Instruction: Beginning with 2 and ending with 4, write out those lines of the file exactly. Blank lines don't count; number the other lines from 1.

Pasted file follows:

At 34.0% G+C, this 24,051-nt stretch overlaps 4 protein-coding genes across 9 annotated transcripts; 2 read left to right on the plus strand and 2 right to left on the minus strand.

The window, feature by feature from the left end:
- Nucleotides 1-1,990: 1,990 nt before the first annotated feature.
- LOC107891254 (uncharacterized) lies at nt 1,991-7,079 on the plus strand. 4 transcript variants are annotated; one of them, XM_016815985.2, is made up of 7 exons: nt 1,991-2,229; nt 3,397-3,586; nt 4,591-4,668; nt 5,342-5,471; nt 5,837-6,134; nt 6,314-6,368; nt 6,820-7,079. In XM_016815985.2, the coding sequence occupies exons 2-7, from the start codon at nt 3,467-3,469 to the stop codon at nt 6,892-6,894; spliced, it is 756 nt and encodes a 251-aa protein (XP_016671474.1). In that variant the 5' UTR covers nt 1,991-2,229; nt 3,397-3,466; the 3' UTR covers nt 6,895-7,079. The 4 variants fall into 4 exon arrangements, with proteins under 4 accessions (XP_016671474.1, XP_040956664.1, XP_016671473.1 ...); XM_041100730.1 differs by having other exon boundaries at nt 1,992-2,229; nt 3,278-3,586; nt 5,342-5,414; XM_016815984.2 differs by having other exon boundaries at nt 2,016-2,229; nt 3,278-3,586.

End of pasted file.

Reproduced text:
The window, feature by feature from the left end:
- Nucleotides 1-1,990: 1,990 nt before the first annotated feature.
- LOC107891254 (uncharacterized) lies at nt 1,991-7,079 on the plus strand. 4 transcript variants are annotated; one of them, XM_016815985.2, is made up of 7 exons: nt 1,991-2,229; nt 3,397-3,586; nt 4,591-4,668; nt 5,342-5,471; nt 5,837-6,134; nt 6,314-6,368; nt 6,820-7,079. In XM_016815985.2, the coding sequence occupies exons 2-7, from the start codon at nt 3,467-3,469 to the stop codon at nt 6,892-6,894; spliced, it is 756 nt and encodes a 251-aa protein (XP_016671474.1). In that variant the 5' UTR covers nt 1,991-2,229; nt 3,397-3,466; the 3' UTR covers nt 6,895-7,079. The 4 variants fall into 4 exon arrangements, with proteins under 4 accessions (XP_016671474.1, XP_040956664.1, XP_016671473.1 ...); XM_041100730.1 differs by having other exon boundaries at nt 1,992-2,229; nt 3,278-3,586; nt 5,342-5,414; XM_016815984.2 differs by having other exon boundaries at nt 2,016-2,229; nt 3,278-3,586.